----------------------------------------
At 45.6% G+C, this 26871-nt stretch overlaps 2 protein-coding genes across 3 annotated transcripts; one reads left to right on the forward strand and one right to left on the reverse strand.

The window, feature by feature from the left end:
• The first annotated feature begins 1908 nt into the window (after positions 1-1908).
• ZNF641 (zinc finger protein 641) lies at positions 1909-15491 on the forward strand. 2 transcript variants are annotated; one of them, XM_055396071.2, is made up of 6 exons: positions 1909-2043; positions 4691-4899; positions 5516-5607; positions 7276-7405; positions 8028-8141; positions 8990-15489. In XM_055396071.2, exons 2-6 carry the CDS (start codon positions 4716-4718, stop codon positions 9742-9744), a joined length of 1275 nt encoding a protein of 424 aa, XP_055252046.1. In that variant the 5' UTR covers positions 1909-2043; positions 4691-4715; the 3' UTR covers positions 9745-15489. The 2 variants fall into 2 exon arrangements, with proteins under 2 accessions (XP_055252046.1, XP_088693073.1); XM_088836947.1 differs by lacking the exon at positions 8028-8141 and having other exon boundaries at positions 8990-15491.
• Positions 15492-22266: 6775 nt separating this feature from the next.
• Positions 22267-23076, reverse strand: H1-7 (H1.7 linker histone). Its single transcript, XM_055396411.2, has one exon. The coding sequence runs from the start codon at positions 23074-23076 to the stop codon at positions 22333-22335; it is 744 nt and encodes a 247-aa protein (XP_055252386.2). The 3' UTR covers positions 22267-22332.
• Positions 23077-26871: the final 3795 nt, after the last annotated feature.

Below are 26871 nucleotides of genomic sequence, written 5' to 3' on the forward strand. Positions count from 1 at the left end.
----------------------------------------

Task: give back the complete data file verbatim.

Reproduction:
At 45.6% G+C, this 26871-nt stretch overlaps 2 protein-coding genes across 3 annotated transcripts; one reads left to right on the forward strand and one right to left on the reverse strand.

The window, feature by feature from the left end:
• The first annotated feature begins 1908 nt into the window (after positions 1-1908).
• ZNF641 (zinc finger protein 641) lies at positions 1909-15491 on the forward strand. 2 transcript variants are annotated; one of them, XM_055396071.2, is made up of 6 exons: positions 1909-2043; positions 4691-4899; positions 5516-5607; positions 7276-7405; positions 8028-8141; positions 8990-15489. In XM_055396071.2, exons 2-6 carry the CDS (start codon positions 4716-4718, stop codon positions 9742-9744), a joined length of 1275 nt encoding a protein of 424 aa, XP_055252046.1. In that variant the 5' UTR covers positions 1909-2043; positions 4691-4715; the 3' UTR covers positions 9745-15489. The 2 variants fall into 2 exon arrangements, with proteins under 2 accessions (XP_055252046.1, XP_088693073.1); XM_088836947.1 differs by lacking the exon at positions 8028-8141 and having other exon boundaries at positions 8990-15491.
• Positions 15492-22266: 6775 nt separating this feature from the next.
• Positions 22267-23076, reverse strand: H1-7 (H1.7 linker histone). Its single transcript, XM_055396411.2, has one exon. The coding sequence runs from the start codon at positions 23074-23076 to the stop codon at positions 22333-22335; it is 744 nt and encodes a 247-aa protein (XP_055252386.2). The 3' UTR covers positions 22267-22332.
• Positions 23077-26871: the final 3795 nt, after the last annotated feature.

Below are 26871 nucleotides of genomic sequence, written 5' to 3' on the forward strand. Positions count from 1 at the left end.